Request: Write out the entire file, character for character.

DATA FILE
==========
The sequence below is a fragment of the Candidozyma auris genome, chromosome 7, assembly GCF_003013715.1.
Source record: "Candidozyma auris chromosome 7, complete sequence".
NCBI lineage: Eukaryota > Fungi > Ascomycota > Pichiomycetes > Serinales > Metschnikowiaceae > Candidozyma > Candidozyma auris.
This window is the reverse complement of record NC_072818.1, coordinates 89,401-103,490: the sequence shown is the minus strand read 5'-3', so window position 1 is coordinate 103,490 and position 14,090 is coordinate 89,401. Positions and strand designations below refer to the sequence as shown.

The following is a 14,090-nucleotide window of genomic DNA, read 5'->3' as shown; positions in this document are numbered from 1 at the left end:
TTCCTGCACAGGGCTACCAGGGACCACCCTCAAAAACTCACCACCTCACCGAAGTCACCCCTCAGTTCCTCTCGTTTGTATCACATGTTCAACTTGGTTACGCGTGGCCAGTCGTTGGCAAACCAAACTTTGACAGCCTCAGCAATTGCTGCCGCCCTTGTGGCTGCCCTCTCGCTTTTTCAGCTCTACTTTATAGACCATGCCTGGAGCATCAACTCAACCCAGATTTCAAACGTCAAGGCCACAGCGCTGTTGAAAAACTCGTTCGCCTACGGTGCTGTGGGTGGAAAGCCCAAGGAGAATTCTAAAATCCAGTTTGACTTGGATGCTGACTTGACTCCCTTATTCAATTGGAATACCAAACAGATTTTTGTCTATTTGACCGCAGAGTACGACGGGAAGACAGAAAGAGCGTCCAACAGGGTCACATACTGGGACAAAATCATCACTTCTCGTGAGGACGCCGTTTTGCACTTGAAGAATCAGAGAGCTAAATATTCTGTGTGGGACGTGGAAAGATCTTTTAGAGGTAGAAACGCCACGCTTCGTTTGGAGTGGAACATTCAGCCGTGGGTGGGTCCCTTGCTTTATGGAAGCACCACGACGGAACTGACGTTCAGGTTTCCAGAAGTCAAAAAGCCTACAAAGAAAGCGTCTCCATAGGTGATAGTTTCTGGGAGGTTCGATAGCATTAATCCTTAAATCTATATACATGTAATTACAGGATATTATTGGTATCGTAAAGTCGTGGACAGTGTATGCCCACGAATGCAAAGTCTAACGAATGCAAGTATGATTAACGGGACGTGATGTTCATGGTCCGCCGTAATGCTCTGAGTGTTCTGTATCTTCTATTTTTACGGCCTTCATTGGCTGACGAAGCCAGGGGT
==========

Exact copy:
The sequence below is a fragment of the Candidozyma auris genome, chromosome 7, assembly GCF_003013715.1.
Source record: "Candidozyma auris chromosome 7, complete sequence".
NCBI lineage: Eukaryota > Fungi > Ascomycota > Pichiomycetes > Serinales > Metschnikowiaceae > Candidozyma > Candidozyma auris.
This window is the reverse complement of record NC_072818.1, coordinates 89,401-103,490: the sequence shown is the minus strand read 5'-3', so window position 1 is coordinate 103,490 and position 14,090 is coordinate 89,401. Positions and strand designations below refer to the sequence as shown.

The following is a 14,090-nucleotide window of genomic DNA, read 5'->3' as shown; positions in this document are numbered from 1 at the left end:
TTCCTGCACAGGGCTACCAGGGACCACCCTCAAAAACTCACCACCTCACCGAAGTCACCCCTCAGTTCCTCTCGTTTGTATCACATGTTCAACTTGGTTACGCGTGGCCAGTCGTTGGCAAACCAAACTTTGACAGCCTCAGCAATTGCTGCCGCCCTTGTGGCTGCCCTCTCGCTTTTTCAGCTCTACTTTATAGACCATGCCTGGAGCATCAACTCAACCCAGATTTCAAACGTCAAGGCCACAGCGCTGTTGAAAAACTCGTTCGCCTACGGTGCTGTGGGTGGAAAGCCCAAGGAGAATTCTAAAATCCAGTTTGACTTGGATGCTGACTTGACTCCCTTATTCAATTGGAATACCAAACAGATTTTTGTCTATTTGACCGCAGAGTACGACGGGAAGACAGAAAGAGCGTCCAACAGGGTCACATACTGGGACAAAATCATCACTTCTCGTGAGGACGCCGTTTTGCACTTGAAGAATCAGAGAGCTAAATATTCTGTGTGGGACGTGGAAAGATCTTTTAGAGGTAGAAACGCCACGCTTCGTTTGGAGTGGAACATTCAGCCGTGGGTGGGTCCCTTGCTTTATGGAAGCACCACGACGGAACTGACGTTCAGGTTTCCAGAAGTCAAAAAGCCTACAAAGAAAGCGTCTCCATAGGTGATAGTTTCTGGGAGGTTCGATAGCATTAATCCTTAAATCTATATACATGTAATTACAGGATATTATTGGTATCGTAAAGTCGTGGACAGTGTATGCCCACGAATGCAAAGTCTAACGAATGCAAGTATGATTAACGGGACGTGATGTTCATGGTCCGCCGTAATGCTCTGAGTGTTCTGTATCTTCTATTTTTACGGCCTTCATTGGCTGACGAAGCCAGGGGT